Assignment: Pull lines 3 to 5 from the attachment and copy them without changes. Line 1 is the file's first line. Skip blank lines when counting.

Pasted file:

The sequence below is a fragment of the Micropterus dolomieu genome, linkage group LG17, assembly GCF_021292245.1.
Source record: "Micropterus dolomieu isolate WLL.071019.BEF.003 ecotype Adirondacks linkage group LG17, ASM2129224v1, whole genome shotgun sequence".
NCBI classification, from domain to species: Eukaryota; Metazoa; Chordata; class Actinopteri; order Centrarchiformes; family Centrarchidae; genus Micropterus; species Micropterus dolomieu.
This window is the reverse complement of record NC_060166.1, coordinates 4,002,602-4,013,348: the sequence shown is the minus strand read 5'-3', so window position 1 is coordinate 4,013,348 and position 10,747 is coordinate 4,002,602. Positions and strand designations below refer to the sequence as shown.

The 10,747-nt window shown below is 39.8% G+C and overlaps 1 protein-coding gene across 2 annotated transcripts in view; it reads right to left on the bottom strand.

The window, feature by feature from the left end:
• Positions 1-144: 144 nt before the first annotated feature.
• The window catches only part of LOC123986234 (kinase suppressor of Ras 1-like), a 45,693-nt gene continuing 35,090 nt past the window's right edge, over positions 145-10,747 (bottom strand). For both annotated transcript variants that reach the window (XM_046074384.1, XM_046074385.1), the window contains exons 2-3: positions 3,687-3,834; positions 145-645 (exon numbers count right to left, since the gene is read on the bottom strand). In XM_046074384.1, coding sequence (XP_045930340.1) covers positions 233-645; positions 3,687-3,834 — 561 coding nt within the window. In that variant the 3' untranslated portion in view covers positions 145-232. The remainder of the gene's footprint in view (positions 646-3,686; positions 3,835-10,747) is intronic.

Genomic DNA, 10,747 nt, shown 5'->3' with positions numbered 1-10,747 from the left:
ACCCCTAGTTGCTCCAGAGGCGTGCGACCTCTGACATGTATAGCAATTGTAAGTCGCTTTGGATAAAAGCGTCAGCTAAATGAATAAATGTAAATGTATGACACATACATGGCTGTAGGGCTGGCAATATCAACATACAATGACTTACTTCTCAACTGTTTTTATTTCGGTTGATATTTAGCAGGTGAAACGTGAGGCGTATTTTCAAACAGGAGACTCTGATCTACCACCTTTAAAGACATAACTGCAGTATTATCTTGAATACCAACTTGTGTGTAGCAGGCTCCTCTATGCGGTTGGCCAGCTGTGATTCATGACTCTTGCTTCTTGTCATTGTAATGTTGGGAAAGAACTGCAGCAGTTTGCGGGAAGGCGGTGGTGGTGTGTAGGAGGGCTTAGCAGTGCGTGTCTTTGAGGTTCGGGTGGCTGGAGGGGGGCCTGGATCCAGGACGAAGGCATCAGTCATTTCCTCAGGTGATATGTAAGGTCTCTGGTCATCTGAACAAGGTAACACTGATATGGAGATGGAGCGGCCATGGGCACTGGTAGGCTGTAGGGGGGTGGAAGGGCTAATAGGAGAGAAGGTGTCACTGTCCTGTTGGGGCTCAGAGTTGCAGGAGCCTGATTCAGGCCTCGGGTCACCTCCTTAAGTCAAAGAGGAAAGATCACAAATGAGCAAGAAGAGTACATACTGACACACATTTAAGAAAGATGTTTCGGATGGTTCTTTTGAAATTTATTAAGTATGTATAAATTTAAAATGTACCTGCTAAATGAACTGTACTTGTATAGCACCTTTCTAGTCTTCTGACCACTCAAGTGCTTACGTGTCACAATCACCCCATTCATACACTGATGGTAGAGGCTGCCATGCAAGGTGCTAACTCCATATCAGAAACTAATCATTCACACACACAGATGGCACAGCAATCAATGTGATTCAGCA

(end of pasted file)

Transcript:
NCBI classification, from domain to species: Eukaryota; Metazoa; Chordata; class Actinopteri; order Centrarchiformes; family Centrarchidae; genus Micropterus; species Micropterus dolomieu.
This window is the reverse complement of record NC_060166.1, coordinates 4,002,602-4,013,348: the sequence shown is the minus strand read 5'-3', so window position 1 is coordinate 4,013,348 and position 10,747 is coordinate 4,002,602. Positions and strand designations below refer to the sequence as shown.

The 10,747-nt window shown below is 39.8% G+C and overlaps 1 protein-coding gene across 2 annotated transcripts in view; it reads right to left on the bottom strand.